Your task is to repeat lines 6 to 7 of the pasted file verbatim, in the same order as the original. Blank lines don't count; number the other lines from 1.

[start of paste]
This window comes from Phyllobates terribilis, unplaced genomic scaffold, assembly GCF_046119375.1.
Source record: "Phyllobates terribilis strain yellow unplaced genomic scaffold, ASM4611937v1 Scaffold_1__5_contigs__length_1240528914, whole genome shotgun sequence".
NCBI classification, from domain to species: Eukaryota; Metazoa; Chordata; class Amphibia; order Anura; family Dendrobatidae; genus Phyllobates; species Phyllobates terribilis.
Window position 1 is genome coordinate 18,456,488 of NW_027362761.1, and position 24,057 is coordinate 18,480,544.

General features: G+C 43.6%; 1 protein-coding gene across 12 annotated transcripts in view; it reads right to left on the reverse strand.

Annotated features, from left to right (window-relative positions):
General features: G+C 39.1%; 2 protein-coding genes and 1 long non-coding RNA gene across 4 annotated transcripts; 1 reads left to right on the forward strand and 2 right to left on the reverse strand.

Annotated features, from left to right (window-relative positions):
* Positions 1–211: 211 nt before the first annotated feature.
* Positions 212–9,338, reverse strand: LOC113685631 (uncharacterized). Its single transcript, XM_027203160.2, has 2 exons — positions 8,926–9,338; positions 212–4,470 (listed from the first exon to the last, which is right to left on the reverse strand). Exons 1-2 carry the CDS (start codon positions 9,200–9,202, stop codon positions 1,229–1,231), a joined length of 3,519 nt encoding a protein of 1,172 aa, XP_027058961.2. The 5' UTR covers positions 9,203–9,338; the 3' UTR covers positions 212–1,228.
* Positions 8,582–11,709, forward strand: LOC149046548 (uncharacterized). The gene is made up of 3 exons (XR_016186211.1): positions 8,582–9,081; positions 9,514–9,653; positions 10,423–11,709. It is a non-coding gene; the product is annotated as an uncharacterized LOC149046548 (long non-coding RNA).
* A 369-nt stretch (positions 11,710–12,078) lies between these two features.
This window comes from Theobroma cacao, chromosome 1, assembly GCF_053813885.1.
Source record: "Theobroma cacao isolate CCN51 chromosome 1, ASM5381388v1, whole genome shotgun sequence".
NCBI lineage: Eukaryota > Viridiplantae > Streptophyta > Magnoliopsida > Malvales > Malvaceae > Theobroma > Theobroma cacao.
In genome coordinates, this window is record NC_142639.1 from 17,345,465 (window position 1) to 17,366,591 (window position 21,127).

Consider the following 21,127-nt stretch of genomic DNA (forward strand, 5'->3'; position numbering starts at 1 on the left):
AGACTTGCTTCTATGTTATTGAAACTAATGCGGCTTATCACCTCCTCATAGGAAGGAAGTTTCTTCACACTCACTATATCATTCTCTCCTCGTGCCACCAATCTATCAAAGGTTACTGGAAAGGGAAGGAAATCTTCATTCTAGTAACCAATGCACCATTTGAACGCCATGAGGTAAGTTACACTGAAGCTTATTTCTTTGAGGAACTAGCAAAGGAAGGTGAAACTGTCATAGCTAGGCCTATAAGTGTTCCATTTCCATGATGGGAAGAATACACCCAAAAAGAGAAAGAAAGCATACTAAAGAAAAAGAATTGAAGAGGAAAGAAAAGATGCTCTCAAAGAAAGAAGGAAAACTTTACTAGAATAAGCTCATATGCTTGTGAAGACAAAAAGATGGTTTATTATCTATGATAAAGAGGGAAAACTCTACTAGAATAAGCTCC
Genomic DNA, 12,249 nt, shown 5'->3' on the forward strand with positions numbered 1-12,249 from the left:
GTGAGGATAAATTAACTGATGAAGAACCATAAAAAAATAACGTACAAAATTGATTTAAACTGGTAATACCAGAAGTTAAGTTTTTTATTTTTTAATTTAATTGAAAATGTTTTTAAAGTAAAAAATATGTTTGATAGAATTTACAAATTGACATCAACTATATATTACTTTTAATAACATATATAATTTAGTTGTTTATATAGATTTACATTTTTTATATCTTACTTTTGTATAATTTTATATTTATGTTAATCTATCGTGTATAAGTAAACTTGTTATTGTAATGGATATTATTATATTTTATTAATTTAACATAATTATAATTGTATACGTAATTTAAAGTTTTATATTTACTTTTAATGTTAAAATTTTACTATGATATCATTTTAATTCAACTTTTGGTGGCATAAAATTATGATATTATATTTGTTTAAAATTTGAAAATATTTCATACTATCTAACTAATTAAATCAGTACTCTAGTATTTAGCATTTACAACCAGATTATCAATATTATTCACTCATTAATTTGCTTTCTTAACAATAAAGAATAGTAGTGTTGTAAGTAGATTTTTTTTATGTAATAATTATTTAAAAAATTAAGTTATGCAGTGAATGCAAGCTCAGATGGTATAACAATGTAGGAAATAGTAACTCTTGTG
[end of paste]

Annotated features, from left to right (window-relative positions):
General features: G+C 39.1%; 2 protein-coding genes and 1 long non-coding RNA gene across 4 annotated transcripts; 1 reads left to right on the forward strand and 2 right to left on the reverse strand.